In his later videos The Children (2009) and Bilbao Song (2010), which rearrange and reconstruct paintings, Friedl focuses on firmer historical questions – in the sense of questioning the discipline’s modes. How is history written, and with what political demands? In The Children, he takes the little-known 1966 painting Femijet (Albanian for ‘children’) by Albanian socialist-realist painter Spiro Kristo as a starting point. The picture shows a street scene with seven children playing; one of them has a wooden toy weapon hanging over her shoulder, while a boy draws the image of a weapon on the ground. Friedl takes this scene and depicts the children as if in a tableau vivant. He transports the scene to the interior of a room – in a salon in the former high-end Hotel Dajti in Tirana, to be exact. The hotel, which was built during the early 1940s in a fascist architectural style and now stands empty, was long considered one of the best in the Balkans. At the beginning of the two-minute video, the children enter the room, then take their poses and remain in position. Nothing is audible on the soundtrack except street sounds; only at the beginning does an off-camera girl’s voice quote Michel Foucault’s well-known statement from The Order of Things (1966): “The picture must step out of the frame”. In Friedl’s video, this is exactly what happens.

Peter Friedl The Children, from April 2017 Peter Friedl
The Children (still), 2009, video, colour, sound, 2 min 12 sec (loop). Courtesy the artist

More important, however, is that ‘history’ is seen here not as a strictly defined temporal sequence that then generates meaning, but as parallel, temporally distanced moments: in this case the period of fascism in Europe in the first half of the past century and the communist regime in Albania in the 1960s. In addition, the characters in this historical picture are not characters apparently standing in the centre of what is occurring; instead this Geschichtsuniversum (‘universe of history’), as the philosophy academic Maria Muhle wrote of The Children, is ‘populated by “subaltern and infamous”’ – the ‘very tiny and small’ seven children. Friedl withdraws two things essential to (bourgeois) history writing: a linear temporal sequence and the subject.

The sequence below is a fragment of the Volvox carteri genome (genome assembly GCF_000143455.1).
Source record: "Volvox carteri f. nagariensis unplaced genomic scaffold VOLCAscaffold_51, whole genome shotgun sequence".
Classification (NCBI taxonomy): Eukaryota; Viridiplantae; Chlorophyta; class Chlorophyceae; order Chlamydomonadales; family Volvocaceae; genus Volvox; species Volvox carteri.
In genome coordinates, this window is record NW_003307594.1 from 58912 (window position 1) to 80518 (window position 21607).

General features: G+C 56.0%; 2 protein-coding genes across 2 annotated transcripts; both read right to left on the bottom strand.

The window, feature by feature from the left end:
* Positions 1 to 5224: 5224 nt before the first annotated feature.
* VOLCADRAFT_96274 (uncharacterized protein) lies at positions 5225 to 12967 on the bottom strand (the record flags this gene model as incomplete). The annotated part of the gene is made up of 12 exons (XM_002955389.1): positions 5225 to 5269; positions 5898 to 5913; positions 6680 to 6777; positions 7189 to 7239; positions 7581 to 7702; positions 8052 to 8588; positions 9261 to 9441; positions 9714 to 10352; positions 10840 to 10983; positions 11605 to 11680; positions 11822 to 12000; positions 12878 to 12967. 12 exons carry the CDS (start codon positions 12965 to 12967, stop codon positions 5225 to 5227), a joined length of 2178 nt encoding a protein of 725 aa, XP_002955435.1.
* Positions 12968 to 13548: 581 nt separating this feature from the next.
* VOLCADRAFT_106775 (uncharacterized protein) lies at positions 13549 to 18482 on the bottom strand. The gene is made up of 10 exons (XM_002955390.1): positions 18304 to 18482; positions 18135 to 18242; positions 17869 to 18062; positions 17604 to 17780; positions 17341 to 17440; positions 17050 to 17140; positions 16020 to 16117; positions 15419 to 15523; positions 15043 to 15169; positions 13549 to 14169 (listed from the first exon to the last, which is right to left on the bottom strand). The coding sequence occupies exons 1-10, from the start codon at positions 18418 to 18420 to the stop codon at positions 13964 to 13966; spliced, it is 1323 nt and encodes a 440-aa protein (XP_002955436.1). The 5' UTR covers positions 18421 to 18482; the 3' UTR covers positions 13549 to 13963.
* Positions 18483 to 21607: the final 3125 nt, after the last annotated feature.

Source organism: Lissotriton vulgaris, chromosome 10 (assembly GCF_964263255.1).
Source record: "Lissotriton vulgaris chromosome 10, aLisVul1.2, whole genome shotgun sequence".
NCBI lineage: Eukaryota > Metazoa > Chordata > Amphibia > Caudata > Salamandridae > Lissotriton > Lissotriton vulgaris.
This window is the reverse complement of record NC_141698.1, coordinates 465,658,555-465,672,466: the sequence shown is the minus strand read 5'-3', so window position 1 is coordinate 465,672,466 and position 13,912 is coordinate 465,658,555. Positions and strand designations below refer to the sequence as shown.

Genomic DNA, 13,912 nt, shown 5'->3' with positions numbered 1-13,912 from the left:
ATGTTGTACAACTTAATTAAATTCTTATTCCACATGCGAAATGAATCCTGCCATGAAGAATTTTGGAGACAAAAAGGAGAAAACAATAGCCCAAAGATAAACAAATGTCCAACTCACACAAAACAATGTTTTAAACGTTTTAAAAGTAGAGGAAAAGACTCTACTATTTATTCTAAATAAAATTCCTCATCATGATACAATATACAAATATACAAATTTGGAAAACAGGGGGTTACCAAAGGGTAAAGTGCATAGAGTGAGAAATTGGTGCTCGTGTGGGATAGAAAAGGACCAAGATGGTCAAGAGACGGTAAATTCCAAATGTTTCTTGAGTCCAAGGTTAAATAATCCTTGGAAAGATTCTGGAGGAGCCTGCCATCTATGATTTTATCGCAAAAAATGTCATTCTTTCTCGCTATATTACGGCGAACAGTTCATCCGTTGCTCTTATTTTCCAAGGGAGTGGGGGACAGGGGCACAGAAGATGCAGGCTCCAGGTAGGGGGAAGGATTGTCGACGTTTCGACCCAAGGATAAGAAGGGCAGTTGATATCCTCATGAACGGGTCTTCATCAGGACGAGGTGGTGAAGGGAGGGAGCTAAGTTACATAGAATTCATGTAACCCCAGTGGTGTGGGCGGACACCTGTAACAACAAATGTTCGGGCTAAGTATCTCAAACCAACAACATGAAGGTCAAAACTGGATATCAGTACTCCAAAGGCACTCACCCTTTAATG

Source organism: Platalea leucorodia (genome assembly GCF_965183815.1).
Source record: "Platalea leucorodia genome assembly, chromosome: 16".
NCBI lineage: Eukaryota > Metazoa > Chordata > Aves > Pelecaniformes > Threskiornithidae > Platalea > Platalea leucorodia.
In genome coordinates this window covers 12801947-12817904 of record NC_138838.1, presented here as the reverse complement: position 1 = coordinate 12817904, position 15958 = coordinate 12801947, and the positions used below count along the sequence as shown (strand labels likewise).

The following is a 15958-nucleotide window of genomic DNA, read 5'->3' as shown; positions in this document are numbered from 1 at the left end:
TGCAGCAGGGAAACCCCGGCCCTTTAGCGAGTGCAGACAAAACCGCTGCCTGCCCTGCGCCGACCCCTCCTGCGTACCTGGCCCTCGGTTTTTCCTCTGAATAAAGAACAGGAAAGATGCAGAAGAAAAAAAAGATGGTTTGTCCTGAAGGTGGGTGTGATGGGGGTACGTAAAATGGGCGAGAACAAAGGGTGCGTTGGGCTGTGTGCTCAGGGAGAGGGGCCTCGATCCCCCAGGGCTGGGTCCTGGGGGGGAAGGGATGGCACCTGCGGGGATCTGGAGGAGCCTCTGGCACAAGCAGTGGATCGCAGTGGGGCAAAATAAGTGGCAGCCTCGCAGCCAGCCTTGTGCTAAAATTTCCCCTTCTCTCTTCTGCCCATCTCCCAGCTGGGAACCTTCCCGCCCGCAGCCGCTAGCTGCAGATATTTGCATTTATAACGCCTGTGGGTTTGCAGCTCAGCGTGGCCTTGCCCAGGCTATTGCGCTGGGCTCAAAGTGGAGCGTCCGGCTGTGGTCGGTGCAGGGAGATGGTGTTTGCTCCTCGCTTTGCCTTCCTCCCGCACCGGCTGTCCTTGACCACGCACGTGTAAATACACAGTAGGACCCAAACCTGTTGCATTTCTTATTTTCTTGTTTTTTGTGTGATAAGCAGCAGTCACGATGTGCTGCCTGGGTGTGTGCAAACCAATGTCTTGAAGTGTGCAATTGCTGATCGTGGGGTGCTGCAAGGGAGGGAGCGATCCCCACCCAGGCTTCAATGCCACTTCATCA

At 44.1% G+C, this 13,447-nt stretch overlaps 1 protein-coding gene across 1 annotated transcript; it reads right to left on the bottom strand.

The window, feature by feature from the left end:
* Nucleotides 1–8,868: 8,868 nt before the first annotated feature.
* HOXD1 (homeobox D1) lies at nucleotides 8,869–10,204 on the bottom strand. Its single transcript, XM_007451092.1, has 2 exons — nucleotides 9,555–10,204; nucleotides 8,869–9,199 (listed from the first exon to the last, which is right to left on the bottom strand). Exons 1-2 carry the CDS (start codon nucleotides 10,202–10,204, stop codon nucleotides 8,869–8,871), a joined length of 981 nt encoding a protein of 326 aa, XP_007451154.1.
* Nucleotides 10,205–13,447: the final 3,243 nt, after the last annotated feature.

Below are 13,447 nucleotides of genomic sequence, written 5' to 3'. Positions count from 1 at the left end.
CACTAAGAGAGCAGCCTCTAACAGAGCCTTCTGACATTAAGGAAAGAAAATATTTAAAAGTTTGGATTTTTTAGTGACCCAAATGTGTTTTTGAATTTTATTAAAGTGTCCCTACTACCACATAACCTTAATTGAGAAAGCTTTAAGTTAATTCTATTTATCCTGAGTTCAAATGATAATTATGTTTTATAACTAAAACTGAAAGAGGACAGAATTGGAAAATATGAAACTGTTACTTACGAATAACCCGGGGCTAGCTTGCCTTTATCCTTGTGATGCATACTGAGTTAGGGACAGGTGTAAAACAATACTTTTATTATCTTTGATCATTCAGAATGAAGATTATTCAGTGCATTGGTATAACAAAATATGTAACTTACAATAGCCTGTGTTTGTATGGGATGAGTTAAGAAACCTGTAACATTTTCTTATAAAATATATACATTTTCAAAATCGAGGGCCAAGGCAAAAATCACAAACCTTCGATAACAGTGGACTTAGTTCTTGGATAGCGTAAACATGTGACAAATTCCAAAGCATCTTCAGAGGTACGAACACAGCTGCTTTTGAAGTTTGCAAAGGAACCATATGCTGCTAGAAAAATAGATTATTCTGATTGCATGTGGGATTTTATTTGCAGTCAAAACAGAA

Telling other (hi)stories in another way, and thus unmasking the fictional character in the story in question, is exactly what he does in his work Teatro Popular (2016–17). In this sculptural piece, recently on view in the Lisbon exhibition space Lumiar Cité, the artist deals with Dom Roberto, a kind of antiquated Portuguese street theatre using puppets. The barraca, is a simple wooden construction, covered with fabric to hide the puppeteer; the puppet shows are simple plays marked by repetition and typecasting. For Teatro Popular, the artist made four prototypes of the barraca, which can be constructed and deconstructed without tools. The fabric coverings, the textiles, do not come from Portugal, but from Brazil – an intentional reference to colonial history. Friedl designed the hand puppets, assembling an ensemble of characters from various centuries, continents and societal spheres. Among them are the fifteenth-century astronomer Abraham Zacuto, who revolutionised sea travel; the twentieth-century general António de Spinola, who was the first transitional president of the Third Portuguese Republic; and Bonga, a legendary contemporary Angolan pop musician. But the sleekly rendered puppets also represent fictional characters, like Ilsa Lund, played by Ingrid Bergman in the classic film Casablanca (1942), as well as a devil and an elephant.

Peter Freidl Teatro Popular, from April 2017 Peter Friedl
Teatro Popular, 2016–17 (installation view). Photo: Daniel Malhão. Courtesy the artist and Lumiar Cité, Lisbon

The 22 puppets, which allow a multilayered network of seldom-assembled historical references to emerge, lie dispersed among the barracas and are not used to perform – ‘staging’ is once again denied. In this work, Friedl practices a ‘minor art’, in the sense used by Gilles Deleuze and Félix Guattari, which is here characterised by three things: first, crucially, the street theatre of Dom Roberto was once collective folk culture but today takes only a minor role. Second, the temporally dispersed cast of the puppet ensemble and the denial of a performance nullify theatre’s conventional semantics. And third, every element of this theatre contains political references, pointing to sociopolitical connections in Portugal’s past and present. Deleuze and Guattari developed the concept of ‘minor art’ in Kafka: Towards a Minor Literature (1975), which leads to Friedl’s work at this year’s Documenta. As per the ‘rules’ of the event, details on the work are tightly under wraps. What can be said is that here, in the National Theatre of Greece in Athens, he’s taken a good two-dozen ‘players’ from a Kafka text and staged them into a film. But, knowing him, one has to ask: will he really stage it?

Translated from the German by Kimberly Bradley. From the April 2017 issue of ArtReview

Peter Friedl’s work is being shown in the Athens portion of Documenta 14, 8 April – 16 July, and in Variable Dimensions: Artists and Architecture at MAAT, Lisbon, through 29 May